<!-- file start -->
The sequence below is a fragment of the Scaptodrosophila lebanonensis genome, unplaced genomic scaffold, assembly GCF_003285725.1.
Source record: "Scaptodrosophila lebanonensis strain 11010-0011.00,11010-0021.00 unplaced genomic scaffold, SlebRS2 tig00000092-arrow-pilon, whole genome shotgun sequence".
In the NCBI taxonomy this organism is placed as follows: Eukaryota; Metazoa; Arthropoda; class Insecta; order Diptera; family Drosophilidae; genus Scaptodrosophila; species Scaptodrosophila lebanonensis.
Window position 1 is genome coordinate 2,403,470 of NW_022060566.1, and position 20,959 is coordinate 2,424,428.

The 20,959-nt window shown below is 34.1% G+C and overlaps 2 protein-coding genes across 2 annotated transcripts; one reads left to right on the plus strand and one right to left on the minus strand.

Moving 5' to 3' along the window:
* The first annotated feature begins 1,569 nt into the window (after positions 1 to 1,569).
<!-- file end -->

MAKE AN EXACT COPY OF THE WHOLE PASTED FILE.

The sequence below is a fragment of the Scaptodrosophila lebanonensis genome, unplaced genomic scaffold, assembly GCF_003285725.1.
Source record: "Scaptodrosophila lebanonensis strain 11010-0011.00,11010-0021.00 unplaced genomic scaffold, SlebRS2 tig00000092-arrow-pilon, whole genome shotgun sequence".
In the NCBI taxonomy this organism is placed as follows: Eukaryota; Metazoa; Arthropoda; class Insecta; order Diptera; family Drosophilidae; genus Scaptodrosophila; species Scaptodrosophila lebanonensis.
Window position 1 is genome coordinate 2,403,470 of NW_022060566.1, and position 20,959 is coordinate 2,424,428.

The 20,959-nt window shown below is 34.1% G+C and overlaps 2 protein-coding genes across 2 annotated transcripts; one reads left to right on the plus strand and one right to left on the minus strand.

Moving 5' to 3' along the window:
* The first annotated feature begins 1,569 nt into the window (after positions 1 to 1,569).